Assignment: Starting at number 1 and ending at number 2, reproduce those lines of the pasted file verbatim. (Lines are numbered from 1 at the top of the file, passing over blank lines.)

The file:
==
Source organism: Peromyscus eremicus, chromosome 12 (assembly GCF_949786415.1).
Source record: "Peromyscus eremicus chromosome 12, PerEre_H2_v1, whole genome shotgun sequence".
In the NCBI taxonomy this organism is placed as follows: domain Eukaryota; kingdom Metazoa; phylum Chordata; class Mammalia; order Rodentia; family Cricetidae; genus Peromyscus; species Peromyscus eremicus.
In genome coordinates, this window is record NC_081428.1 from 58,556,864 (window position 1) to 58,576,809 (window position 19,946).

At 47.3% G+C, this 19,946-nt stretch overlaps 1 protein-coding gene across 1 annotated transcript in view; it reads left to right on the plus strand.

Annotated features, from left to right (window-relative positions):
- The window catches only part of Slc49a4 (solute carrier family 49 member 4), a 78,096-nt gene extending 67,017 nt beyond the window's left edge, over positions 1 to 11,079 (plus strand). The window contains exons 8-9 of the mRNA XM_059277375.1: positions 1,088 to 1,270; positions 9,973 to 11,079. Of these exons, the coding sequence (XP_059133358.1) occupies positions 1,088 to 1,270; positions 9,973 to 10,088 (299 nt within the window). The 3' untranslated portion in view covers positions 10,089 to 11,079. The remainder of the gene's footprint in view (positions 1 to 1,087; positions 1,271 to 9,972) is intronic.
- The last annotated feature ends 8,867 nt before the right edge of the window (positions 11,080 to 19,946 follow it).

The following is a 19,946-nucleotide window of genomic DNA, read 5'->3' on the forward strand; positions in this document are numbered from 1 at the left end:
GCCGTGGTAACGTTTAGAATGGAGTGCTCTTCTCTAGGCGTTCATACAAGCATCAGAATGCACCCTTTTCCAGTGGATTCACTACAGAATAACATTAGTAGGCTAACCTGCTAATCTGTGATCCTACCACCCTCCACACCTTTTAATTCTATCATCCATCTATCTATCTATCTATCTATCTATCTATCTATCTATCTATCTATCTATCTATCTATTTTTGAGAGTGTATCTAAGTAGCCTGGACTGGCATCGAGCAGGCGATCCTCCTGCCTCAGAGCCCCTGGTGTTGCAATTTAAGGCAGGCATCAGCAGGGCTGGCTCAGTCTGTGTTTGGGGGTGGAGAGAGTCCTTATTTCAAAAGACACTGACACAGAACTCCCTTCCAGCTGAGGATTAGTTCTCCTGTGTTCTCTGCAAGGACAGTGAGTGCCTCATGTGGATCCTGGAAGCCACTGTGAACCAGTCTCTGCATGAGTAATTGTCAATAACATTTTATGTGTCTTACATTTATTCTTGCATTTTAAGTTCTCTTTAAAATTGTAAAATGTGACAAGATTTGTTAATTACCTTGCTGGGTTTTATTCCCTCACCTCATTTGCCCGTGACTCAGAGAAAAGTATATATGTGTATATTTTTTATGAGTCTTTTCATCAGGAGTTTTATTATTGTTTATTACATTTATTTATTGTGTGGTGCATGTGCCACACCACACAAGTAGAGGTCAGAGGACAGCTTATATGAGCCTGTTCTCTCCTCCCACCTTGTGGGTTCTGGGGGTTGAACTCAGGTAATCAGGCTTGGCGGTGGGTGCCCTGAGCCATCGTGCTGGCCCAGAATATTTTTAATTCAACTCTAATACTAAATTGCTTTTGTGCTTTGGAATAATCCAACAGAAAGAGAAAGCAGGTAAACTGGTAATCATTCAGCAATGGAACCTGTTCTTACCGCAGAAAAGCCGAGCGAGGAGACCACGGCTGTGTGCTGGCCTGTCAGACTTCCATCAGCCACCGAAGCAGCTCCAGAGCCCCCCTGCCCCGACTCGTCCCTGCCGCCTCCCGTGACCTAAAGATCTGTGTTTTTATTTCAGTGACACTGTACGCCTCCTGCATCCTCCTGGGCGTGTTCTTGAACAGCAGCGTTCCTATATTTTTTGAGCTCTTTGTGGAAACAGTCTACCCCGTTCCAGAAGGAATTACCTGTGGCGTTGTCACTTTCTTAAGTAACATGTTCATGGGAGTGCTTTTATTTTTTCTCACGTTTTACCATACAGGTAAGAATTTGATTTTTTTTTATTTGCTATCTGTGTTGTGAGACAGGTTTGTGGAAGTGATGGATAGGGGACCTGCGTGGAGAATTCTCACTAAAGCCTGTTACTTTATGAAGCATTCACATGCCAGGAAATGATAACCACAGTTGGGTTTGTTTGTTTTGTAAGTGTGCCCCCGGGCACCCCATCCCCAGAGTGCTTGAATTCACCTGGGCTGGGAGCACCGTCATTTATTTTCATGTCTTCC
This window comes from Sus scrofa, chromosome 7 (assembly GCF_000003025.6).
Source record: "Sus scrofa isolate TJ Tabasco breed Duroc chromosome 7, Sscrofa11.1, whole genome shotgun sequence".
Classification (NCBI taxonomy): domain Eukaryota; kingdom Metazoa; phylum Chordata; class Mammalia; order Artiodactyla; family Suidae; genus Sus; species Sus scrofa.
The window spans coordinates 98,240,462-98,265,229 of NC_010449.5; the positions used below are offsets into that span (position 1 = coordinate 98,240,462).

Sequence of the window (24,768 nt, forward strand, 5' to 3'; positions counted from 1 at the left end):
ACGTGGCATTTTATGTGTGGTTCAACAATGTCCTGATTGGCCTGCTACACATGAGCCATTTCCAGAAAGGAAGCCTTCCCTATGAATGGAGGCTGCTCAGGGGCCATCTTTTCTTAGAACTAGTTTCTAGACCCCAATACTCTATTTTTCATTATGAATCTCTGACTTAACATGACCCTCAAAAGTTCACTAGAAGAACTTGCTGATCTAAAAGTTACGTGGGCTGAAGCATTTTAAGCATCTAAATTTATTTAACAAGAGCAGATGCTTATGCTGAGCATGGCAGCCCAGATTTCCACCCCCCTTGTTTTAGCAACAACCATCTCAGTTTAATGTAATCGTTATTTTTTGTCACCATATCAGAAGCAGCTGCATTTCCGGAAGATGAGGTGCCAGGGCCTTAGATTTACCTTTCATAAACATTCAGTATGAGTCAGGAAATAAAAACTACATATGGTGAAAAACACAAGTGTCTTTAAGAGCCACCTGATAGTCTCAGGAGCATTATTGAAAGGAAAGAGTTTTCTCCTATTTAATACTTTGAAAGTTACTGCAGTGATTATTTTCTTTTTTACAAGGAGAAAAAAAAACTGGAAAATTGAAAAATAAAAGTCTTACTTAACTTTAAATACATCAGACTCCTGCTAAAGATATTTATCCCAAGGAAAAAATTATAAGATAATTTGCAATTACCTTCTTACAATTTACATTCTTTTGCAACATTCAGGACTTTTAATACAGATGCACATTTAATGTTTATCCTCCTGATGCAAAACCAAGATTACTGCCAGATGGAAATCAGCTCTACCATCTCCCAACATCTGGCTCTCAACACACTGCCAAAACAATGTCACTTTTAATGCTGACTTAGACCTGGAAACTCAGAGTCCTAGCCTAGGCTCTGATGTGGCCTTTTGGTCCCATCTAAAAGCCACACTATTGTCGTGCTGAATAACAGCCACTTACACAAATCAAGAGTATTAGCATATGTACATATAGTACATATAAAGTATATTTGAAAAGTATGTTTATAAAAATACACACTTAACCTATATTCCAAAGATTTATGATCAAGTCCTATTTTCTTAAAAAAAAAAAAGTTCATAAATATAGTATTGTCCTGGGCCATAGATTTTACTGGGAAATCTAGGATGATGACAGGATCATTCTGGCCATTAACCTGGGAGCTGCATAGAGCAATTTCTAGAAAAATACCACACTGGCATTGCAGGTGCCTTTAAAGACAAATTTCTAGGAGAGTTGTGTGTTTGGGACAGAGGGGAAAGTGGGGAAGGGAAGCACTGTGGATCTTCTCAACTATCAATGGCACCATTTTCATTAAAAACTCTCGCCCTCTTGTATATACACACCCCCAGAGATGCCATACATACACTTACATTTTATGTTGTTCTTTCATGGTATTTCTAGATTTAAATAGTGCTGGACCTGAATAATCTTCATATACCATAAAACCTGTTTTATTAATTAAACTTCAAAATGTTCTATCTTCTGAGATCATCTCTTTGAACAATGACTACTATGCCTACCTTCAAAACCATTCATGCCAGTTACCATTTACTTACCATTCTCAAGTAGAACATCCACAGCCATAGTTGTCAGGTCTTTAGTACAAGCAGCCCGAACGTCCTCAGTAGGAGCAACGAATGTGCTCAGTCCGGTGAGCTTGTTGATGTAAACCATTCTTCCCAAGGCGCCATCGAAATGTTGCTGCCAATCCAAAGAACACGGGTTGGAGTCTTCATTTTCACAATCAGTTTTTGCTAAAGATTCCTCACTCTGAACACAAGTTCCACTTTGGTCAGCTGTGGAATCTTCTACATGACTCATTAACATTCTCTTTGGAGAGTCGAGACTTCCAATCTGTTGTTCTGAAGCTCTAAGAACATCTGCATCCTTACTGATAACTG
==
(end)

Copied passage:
Source organism: Peromyscus eremicus, chromosome 12 (assembly GCF_949786415.1).
Source record: "Peromyscus eremicus chromosome 12, PerEre_H2_v1, whole genome shotgun sequence".